Which of the following alcohol ingestions will produce a ketosis without acidosis on laboratory work-up?
d) Ethylene glycol
d) Ethylene glycol
The patient (AB) is a 44-year-old Caucasian female with a past medical history significant for type 2 DM, HTN, long standing depression, and alcoholism who presents via EMS from home after her significant other found her intoxicated on the floor. Upon arrival to the ED at 19:30, the patient is placed in a room and the nurse tells the resident that another “drunk” has arrived.
The physician finds an intoxicated, middle-aged, unkempt female lying on her side. She is noted to be having a bout of emesis (non bloody, non bilious). AB is lethargic, but does respond to voice. She has a gag and is protecting her airway. Her speech is slurred, and she tells the resident, “I started drinking around 6PM; I just wanted to get drunk; Leave me alone.” She denies ingesting any other medications, drugs of abuse, or other substances. AB also denies suicidal/homicidal ideation.
Physical exam shows the following vital signs: Temp 36.2, HR 111, BP 94/56, RR 18 w 96% on RA. AB has reactive pupils bilaterally. Her breath has a faint sweet smelling odor. The patient is noted to have a grade II/VI systolic murmur; lung sounds clear. Her abdomen is benign. Other than being intoxicated, her neurological exam is grossly non-focal.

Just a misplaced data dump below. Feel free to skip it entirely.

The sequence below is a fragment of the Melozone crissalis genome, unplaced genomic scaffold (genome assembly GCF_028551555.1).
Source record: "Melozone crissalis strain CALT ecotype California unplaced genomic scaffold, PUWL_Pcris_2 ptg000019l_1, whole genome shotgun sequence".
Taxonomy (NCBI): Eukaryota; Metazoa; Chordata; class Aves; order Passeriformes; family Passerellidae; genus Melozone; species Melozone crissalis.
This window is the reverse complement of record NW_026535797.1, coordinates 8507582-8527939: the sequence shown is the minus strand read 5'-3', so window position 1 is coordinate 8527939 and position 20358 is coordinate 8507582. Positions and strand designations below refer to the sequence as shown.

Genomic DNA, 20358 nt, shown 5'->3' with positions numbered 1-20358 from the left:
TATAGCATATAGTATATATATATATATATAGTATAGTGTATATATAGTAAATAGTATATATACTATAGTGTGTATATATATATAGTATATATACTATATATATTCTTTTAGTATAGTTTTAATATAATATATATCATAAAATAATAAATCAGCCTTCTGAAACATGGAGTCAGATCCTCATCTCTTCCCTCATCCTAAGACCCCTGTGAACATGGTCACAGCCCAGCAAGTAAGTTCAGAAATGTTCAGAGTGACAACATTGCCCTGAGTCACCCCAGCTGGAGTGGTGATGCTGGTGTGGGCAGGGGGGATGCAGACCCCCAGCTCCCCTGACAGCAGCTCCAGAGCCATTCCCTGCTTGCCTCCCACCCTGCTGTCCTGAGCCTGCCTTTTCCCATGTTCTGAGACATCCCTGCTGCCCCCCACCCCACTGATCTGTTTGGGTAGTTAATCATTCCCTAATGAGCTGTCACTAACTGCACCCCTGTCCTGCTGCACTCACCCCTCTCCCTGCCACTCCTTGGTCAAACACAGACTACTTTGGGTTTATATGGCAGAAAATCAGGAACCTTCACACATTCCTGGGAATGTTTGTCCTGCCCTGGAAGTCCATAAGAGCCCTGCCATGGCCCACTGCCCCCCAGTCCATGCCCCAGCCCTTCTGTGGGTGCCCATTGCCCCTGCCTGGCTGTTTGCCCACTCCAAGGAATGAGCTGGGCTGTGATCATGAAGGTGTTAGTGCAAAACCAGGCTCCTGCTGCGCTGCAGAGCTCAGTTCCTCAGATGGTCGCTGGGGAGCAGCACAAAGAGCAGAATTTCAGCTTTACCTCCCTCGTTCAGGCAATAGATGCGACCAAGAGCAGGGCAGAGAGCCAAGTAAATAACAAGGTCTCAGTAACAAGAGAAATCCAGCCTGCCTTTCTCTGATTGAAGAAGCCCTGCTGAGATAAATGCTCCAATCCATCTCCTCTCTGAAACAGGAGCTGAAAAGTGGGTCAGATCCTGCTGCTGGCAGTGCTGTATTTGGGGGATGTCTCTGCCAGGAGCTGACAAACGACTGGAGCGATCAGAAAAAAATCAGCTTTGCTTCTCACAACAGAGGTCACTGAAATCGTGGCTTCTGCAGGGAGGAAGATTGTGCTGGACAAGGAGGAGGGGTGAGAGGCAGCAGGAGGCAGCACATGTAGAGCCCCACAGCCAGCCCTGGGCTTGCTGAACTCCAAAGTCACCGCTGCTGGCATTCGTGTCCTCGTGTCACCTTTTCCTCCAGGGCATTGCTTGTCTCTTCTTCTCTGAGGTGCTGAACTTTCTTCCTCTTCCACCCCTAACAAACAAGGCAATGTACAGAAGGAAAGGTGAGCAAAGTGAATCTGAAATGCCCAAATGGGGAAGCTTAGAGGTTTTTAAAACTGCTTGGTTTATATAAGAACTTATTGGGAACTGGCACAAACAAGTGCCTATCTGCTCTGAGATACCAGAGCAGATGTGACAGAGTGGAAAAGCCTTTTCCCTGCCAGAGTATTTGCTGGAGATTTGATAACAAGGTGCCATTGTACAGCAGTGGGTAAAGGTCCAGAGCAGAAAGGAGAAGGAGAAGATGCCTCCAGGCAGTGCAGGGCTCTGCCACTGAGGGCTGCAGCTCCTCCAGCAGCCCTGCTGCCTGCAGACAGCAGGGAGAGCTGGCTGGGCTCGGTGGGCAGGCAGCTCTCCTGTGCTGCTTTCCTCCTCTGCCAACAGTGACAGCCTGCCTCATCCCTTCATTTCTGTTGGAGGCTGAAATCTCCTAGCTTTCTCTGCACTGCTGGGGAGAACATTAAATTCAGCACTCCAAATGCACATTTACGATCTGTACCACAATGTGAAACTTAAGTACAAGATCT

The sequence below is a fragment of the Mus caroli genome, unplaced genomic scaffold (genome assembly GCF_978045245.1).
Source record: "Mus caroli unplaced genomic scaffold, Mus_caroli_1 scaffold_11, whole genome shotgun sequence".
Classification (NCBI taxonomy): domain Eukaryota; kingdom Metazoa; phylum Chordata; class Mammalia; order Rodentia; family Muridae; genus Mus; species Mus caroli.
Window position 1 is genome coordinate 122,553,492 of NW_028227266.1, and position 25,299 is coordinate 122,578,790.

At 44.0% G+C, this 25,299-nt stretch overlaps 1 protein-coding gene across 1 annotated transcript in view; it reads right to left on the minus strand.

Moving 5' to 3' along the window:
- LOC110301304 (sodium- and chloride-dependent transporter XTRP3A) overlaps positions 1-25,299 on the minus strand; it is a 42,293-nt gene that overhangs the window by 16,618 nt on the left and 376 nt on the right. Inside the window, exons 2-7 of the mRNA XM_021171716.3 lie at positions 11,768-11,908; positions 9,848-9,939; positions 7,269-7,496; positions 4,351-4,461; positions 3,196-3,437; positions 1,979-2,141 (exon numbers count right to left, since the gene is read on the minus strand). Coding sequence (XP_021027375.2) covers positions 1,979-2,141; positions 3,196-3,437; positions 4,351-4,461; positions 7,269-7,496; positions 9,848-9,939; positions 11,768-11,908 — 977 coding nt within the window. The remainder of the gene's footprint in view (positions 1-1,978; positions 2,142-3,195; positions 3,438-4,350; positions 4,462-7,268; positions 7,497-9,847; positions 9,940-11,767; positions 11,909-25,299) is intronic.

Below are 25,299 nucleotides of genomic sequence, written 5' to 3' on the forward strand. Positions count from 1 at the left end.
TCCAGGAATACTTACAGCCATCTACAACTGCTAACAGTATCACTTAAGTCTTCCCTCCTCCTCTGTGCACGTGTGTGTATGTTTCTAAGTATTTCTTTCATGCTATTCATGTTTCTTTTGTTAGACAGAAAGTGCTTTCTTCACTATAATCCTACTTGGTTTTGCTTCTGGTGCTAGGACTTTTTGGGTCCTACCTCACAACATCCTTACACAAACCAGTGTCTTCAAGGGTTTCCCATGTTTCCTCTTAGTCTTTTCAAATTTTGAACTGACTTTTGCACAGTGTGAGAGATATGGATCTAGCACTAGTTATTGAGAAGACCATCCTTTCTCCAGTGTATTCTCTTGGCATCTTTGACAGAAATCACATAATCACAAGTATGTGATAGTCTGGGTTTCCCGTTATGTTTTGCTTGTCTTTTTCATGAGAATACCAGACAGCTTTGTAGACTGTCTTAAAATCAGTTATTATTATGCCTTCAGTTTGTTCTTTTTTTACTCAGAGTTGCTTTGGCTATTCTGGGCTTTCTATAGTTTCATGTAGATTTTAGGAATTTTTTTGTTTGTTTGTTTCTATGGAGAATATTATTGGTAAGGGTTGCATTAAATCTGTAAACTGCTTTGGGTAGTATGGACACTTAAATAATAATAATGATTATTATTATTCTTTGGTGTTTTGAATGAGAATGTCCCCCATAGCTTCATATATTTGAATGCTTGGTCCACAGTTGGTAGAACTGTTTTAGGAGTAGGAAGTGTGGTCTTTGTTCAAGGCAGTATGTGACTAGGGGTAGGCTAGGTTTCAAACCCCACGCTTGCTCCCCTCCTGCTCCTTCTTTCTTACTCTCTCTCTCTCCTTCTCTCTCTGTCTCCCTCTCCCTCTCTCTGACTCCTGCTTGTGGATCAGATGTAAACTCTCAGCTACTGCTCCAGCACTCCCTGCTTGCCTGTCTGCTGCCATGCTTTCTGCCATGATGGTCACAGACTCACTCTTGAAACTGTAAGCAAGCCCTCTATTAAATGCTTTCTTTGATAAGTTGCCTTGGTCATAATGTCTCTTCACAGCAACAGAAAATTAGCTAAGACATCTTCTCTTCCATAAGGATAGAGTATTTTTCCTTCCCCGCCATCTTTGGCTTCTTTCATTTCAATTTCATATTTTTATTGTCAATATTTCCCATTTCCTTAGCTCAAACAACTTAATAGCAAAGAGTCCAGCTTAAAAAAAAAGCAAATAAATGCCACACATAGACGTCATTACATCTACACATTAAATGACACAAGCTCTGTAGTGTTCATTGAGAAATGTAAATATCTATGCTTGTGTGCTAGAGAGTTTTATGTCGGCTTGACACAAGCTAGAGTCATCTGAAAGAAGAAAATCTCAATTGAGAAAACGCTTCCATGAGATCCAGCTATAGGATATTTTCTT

A FSBG reads “critically high”. Due to AB’s history of diabetes and her recent alcohol ingestion (which should have made her hypoglycemic), the resident is concerned about the possibility of a diabetic keto-acidosis presentation. Basic labs are sent off, including: BMP, serum ketones, ethanol level, urine analysis, and a urine drug screen. An IV and maintenance fluids are started.
AB’s labs are processed, and the resident is surprised to find the following labs:
gluc: 517, UA: gluc 4+, ketones 1+, otherwise normal, Ethanol: neg
FS Ketones: 0.2 UDS: neg
A quick calculation shows an anion gap of 11 and no ethanol on board. This argues against both of the initial suspicions: no acute ethanol intoxication and no DKA. The resident also notes the trace ketones in her urine and remembers the PE finding of the “sweet breath”. A serum osmolality and serum drug screen are sent off. Secondary labs:
Osmolality: 363 Serum Drug: neg for acetaminophen, neg for salicylates.
The resident calculated AB’s osmolar gap to be 54: elevated. Putting all of this lab data together, the physician arrives at a new diagnosis (no anion gap, elevated osmolar gap, trace ketones in urine, acetone odor to breath, hypotension, and quick onset of intoxication): ISOPROPYL ALCOHOL INGESTION. To cover all bases, the resident asks the nurse to also send off an ethylene glycol level and a methanol level (even though labs show a normal anion gap). The resident returns to the room, arouses AB and questions her about what brand of alcohol she drank. She finally admits to drinking half a bottle of rubbing alcohol (her significant other has cirrhosis and refuses to allow ethanol in the house). Arrangements are made for an in-patient bed and supportive care is continued.